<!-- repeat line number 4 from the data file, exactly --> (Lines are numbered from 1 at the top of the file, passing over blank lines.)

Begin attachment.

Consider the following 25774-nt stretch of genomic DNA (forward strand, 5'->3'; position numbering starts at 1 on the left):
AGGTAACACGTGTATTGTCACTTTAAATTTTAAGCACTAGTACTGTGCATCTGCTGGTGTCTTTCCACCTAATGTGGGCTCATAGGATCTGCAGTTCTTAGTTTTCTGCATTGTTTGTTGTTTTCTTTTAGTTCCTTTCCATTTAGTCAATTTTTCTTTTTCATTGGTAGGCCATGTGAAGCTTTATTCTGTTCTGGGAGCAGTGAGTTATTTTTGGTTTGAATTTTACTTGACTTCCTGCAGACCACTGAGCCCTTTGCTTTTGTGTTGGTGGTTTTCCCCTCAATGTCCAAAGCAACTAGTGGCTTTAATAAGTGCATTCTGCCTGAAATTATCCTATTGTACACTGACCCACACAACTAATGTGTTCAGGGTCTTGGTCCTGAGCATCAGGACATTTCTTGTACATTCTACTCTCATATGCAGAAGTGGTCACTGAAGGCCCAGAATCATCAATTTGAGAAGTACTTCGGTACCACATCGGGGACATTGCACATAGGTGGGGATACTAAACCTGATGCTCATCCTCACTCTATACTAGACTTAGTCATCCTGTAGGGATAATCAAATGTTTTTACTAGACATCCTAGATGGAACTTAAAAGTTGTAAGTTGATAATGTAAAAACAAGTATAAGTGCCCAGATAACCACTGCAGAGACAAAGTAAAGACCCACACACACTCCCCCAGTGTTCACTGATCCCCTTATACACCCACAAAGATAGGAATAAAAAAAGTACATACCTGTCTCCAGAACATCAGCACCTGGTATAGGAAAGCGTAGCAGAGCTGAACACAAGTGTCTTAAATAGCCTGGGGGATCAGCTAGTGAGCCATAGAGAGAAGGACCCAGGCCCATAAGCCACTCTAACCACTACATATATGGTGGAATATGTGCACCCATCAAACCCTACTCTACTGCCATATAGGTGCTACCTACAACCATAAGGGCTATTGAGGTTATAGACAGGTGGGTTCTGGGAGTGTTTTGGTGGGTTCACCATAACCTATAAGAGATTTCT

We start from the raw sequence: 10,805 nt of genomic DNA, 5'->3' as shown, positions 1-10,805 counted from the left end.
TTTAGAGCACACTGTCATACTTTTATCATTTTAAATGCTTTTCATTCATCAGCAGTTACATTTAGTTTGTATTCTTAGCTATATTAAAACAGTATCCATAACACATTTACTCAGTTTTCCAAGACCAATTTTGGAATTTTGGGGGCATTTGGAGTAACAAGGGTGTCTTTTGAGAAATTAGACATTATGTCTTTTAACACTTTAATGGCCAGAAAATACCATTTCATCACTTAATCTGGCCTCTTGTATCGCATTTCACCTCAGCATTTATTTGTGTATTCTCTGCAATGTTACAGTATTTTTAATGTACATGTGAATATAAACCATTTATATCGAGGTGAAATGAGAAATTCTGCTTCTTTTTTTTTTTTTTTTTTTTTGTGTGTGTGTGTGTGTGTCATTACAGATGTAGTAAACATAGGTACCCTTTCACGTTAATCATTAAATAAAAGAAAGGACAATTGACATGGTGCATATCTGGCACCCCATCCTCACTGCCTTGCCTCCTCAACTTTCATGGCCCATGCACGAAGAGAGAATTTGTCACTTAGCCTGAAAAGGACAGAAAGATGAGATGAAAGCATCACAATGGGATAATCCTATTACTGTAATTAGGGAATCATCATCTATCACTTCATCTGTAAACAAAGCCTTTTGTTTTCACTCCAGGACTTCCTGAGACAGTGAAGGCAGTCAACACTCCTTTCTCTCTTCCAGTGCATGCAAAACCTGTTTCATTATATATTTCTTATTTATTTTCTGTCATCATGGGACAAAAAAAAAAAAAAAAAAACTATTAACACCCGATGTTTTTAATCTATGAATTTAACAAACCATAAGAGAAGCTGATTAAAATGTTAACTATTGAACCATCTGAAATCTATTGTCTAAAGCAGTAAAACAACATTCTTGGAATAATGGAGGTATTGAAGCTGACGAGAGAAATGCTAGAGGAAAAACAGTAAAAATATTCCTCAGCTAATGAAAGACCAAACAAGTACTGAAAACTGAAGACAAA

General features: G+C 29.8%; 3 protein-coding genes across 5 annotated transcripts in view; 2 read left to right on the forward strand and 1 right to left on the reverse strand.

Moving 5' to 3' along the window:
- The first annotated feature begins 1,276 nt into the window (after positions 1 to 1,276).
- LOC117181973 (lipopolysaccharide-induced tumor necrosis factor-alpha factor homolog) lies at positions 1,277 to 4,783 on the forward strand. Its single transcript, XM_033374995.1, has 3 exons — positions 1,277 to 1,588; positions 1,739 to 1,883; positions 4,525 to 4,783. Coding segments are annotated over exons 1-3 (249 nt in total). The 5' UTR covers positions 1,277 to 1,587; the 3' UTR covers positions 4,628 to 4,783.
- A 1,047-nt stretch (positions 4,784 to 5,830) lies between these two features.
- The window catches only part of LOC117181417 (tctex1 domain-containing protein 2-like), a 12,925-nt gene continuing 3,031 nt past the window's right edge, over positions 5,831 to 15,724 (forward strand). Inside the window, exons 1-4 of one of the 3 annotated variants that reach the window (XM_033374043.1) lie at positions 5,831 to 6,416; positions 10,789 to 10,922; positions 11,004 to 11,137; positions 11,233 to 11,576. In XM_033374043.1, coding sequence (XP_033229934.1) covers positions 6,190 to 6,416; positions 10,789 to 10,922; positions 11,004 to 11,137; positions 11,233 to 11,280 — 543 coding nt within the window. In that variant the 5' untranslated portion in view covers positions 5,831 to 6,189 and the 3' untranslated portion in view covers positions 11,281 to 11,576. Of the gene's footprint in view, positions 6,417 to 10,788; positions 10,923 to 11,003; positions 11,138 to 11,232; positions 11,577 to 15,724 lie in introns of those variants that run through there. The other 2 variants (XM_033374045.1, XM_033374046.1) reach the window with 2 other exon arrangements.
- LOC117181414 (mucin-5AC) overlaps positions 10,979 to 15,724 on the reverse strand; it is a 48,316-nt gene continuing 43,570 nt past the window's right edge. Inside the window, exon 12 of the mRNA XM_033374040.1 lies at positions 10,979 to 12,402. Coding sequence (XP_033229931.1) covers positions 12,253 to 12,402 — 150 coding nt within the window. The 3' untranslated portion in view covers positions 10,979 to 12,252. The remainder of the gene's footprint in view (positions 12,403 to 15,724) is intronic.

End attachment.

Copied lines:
TTTAGAGCACACTGTCATACTTTTATCATTTTAAATGCTTTTCATTCATCAGCAGTTACATTTAGTTTGTATTCTTAGCTATATTAAAACAGTATCCATAACACATTTACTCAGTTTTCCAAGACCAATTTTGGAATTTTGGGGGCATTTGGAGTAACAAGGGTGTCTTTTGAGAAATTAGACATTATGTCTTTTAACACTTTAATGGCCAGAAAATACCATTTCATCACTTAATCTGGCCTCTTGTATCGCATTTCACCTCAGCATTTATTTGTGTATTCTCTGCAATGTTACAGTATTTTTAATGTACATGTGAATATAAACCATTTATATCGAGGTGAAATGAGAAATTCTGCTTCTTTTTTTTTTTTTTTTTTTTTGTGTGTGTGTGTGTGTGTCATTACAGATGTAGTAAACATAGGTACCCTTTCACGTTAATCATTAAATAAAAGAAAGGACAATTGACATGGTGCATATCTGGCACCCCATCCTCACTGCCTTGCCTCCTCAACTTTCATGGCCCATGCACGAAGAGAGAATTTGTCACTTAGCCTGAAAAGGACAGAAAGATGAGATGAAAGCATCACAATGGGATAATCCTATTACTGTAATTAGGGAATCATCATCTATCACTTCATCTGTAAACAAAGCCTTTTGTTTTCACTCCAGGACTTCCTGAGACAGTGAAGGCAGTCAACACTCCTTTCTCTCTTCCAGTGCATGCAAAACCTGTTTCATTATATATTTCTTATTTATTTTCTGTCATCATGGGACAAAAAAAAAAAAAAAAAAACTATTAACACCCGATGTTTTTAATCTATGAATTTAACAAACCATAAGAGAAGCTGATTAAAATGTTAACTATTGAACCATCTGAAATCTATTGTCTAAAGCAGTAAAACAACATTCTTGGAATAATGGAGGTATTGAAGCTGACGAGAGAAATGCTAGAGGAAAAACAGTAAAAATATTCCTCAGCTAATGAAAGACCAAACAAGTACTGAAAACTGAAGACAAA